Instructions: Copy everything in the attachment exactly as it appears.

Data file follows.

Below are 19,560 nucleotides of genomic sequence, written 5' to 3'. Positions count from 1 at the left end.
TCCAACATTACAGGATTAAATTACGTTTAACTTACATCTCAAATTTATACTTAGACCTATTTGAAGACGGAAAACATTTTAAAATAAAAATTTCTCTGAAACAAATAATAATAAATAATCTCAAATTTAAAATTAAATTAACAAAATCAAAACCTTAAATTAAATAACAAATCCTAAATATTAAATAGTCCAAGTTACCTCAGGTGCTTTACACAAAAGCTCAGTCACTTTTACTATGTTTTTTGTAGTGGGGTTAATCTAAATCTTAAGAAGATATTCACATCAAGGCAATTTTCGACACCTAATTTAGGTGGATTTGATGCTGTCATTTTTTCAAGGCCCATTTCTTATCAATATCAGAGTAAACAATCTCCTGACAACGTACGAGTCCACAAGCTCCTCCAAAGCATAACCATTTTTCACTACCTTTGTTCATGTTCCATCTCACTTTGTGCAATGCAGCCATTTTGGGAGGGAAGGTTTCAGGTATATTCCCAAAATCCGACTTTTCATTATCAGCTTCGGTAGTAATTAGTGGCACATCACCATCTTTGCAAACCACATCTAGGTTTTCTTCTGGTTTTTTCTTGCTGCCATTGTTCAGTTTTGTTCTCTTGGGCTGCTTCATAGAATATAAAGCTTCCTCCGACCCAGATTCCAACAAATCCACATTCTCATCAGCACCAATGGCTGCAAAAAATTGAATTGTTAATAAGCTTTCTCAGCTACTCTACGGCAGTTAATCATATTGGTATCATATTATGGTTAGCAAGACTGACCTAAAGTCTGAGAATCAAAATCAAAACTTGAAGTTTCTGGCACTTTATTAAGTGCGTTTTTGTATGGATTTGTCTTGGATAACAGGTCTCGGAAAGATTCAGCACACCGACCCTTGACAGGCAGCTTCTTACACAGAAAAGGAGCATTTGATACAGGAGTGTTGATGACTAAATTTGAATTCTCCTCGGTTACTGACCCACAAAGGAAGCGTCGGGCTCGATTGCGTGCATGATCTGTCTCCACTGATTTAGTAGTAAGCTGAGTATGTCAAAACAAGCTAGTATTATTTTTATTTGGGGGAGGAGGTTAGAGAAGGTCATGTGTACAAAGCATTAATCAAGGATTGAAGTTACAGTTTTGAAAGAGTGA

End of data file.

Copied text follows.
Below are 19,560 nucleotides of genomic sequence, written 5' to 3'. Positions count from 1 at the left end.
TCCAACATTACAGGATTAAATTACGTTTAACTTACATCTCAAATTTATACTTAGACCTATTTGAAGACGGAAAACATTTTAAAATAAAAATTTCTCTGAAACAAATAATAATAAATAATCTCAAATTTAAAATTAAATTAACAAAATCAAAACCTTAAATTAAATAACAAATCCTAAATATTAAATAGTCCAAGTTACCTCAGGTGCTTTACACAAAAGCTCAGTCACTTTTACTATGTTTTTTGTAGTGGGGTTAATCTAAATCTTAAGAAGATATTCACATCAAGGCAATTTTCGACACCTAATTTAGGTGGATTTGATGCTGTCATTTTTTCAAGGCCCATTTCTTATCAATATCAGAGTAAACAATCTCCTGACAACGTACGAGTCCACAAGCTCCTCCAAAGCATAACCATTTTTCACTACCTTTGTTCATGTTCCATCTCACTTTGTGCAATGCAGCCATTTTGGGAGGGAAGGTTTCAGGTATATTCCCAAAATCCGACTTTTCATTATCAGCTTCGGTAGTAATTAGTGGCACATCACCATCTTTGCAAACCACATCTAGGTTTTCTTCTGGTTTTTTCTTGCTGCCATTGTTCAGTTTTGTTCTCTTGGGCTGCTTCATAGAATATAAAGCTTCCTCCGACCCAGATTCCAACAAATCCACATTCTCATCAGCACCAATGGCTGCAAAAAATTGAATTGTTAATAAGCTTTCTCAGCTACTCTACGGCAGTTAATCATATTGGTATCATATTATGGTTAGCAAGACTGACCTAAAGTCTGAGAATCAAAATCAAAACTTGAAGTTTCTGGCACTTTATTAAGTGCGTTTTTGTATGGATTTGTCTTGGATAACAGGTCTCGGAAAGATTCAGCACACCGACCCTTGACAGGCAGCTTCTTACACAGAAAAGGAGCATTTGATACAGGAGTGTTGATGACTAAATTTGAATTCTCCTCGGTTACTGACCCACAAAGGAAGCGTCGGGCTCGATTGCGTGCATGATCTGTCTCCACTGATTTAGTAGTAAGCTGAGTATGTCAAAACAAGCTAGTATTATTTTTATTTGGGGGAGGAGGTTAGAGAAGGTCATGTGTACAAAGCATTAATCAAGGATTGAAGTTACAGTTTTGAAAGAGTGA